Date of Submission


Degree Type


Degree Name

Doctor of Psychology (PsyD)



Department Chair

Robert A DiTomasso, PhD, ABPP


Posttraumatic stress disorder (PTSD) is a complex condition that has many medical and mental health sequelae. Research has shown that PTSD patients are often not accurately identified, particularly in primary care settings. The result of this underdetection is that these patients often utilize more health care resources. This investigation sought to determine whether the complex nature of PTSD, particularly the frequent presence of comorbid physical symptoms that may overshadow PTSD, makes the disorder difficult to detect in primary care settings. Other factors that could contribute to this underdetection were also investigated. A two-group between-subjects design was utilized for this investigation, using a sample of 144 primary care physicians. Participants were randomly assigned to respond to two different vignettes to assess their ability to accurately diagnose PTSD in a straightforward (PTSD symptoms only) or a complex (PTSD symptoms and several other physical complaints) presentation. Primary care physicians overwhelmingly were able to accurately diagnose PTSD across both conditions. Furthermore, factors such as experience in the primary care and knowledge of PTSD did not significantly contribute to the ability to detect PTSD. These results suggest that primary care physicians are fully capable of accurately identifying PTSD when it presents, regardless of whether the presentation is straightforward or complex. However, limitations must be taken into consideration when interpreting the results, including lack of variance in detection rates. Future studies can apply this design to standardized or live patients to ascertain if the results generalize.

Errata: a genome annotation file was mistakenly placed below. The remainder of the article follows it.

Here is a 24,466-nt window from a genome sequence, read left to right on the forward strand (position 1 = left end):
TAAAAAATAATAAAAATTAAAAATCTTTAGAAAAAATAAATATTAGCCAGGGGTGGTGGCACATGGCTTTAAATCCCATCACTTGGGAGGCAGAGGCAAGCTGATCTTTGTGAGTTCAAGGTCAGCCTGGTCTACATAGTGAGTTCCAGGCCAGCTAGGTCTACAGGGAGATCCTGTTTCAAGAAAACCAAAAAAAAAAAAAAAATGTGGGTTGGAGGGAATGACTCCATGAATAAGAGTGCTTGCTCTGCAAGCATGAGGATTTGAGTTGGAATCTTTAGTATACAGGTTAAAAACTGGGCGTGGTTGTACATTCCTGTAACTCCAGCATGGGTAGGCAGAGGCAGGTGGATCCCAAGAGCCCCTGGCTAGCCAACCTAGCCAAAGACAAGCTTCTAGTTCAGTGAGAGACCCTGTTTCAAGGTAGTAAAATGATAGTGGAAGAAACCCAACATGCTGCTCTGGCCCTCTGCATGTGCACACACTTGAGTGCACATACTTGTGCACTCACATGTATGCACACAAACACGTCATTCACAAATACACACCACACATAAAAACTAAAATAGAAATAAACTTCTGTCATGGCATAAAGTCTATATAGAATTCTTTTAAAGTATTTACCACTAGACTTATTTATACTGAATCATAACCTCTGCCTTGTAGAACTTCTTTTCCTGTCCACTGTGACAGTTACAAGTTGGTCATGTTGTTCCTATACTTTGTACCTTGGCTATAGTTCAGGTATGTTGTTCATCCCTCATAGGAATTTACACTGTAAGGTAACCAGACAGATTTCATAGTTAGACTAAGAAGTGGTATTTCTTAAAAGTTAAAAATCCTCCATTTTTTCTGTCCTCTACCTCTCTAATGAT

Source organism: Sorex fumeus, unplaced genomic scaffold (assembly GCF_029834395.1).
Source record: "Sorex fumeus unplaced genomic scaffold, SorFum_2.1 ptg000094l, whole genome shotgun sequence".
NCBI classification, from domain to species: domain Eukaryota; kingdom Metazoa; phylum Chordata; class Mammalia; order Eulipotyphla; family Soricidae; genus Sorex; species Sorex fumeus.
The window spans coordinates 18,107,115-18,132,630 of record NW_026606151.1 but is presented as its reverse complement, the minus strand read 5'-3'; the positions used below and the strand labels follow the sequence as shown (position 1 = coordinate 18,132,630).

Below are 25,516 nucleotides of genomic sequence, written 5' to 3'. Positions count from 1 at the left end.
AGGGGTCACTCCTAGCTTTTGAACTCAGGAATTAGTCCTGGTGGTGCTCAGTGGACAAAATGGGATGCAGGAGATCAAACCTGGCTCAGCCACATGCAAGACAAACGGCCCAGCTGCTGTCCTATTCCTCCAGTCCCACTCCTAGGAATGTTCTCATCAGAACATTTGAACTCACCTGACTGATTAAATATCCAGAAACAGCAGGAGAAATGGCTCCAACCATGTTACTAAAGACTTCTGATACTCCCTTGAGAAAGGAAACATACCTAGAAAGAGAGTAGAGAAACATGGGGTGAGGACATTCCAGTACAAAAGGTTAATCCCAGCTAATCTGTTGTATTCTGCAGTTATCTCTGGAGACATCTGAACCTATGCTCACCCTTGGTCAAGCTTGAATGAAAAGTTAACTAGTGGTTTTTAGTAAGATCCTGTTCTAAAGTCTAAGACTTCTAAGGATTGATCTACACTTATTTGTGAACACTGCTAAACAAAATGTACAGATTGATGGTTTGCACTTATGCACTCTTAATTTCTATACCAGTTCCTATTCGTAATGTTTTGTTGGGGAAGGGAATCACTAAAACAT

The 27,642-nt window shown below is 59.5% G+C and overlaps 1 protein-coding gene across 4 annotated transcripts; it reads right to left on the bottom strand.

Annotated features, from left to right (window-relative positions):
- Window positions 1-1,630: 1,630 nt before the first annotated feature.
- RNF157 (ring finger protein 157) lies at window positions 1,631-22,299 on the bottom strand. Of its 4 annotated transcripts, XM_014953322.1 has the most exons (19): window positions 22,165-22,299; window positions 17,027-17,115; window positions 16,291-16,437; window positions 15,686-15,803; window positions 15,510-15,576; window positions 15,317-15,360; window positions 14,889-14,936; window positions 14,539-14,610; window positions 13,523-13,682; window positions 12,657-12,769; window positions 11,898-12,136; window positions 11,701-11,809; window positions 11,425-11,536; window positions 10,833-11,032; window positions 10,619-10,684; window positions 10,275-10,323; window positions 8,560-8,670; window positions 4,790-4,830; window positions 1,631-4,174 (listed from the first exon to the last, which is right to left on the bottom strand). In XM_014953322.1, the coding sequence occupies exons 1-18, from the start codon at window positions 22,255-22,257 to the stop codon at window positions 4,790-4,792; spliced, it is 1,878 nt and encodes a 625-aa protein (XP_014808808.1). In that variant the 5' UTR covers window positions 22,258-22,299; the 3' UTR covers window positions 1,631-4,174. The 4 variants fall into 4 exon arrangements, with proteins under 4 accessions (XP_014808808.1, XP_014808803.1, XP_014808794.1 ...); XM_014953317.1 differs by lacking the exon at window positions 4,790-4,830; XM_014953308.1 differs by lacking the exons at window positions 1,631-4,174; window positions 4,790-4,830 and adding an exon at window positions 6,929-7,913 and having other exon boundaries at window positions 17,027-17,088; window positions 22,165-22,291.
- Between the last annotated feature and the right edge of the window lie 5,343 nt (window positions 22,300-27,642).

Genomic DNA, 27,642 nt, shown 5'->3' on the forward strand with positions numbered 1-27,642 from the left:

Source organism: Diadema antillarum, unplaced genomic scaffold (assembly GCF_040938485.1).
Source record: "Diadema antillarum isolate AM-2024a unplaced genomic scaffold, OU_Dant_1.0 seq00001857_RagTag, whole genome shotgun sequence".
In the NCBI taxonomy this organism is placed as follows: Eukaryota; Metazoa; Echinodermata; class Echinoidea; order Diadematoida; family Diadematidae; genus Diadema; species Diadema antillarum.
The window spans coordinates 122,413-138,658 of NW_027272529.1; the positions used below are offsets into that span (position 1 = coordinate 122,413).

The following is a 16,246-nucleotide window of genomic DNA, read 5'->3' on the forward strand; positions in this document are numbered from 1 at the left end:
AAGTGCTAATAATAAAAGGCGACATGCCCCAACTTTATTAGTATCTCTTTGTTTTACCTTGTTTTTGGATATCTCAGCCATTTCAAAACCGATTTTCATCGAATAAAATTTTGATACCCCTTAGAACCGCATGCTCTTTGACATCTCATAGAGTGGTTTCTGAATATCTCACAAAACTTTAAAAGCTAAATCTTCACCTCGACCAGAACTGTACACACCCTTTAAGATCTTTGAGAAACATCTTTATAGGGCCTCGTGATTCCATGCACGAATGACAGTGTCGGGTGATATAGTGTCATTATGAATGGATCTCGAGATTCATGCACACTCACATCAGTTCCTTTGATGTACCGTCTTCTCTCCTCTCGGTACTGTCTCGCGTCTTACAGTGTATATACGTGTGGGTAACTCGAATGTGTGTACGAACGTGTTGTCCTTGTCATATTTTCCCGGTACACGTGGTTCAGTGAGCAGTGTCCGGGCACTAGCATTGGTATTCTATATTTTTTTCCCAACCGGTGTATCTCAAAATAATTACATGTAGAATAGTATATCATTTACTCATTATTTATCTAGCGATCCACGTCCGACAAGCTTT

Included in

Psychology Commons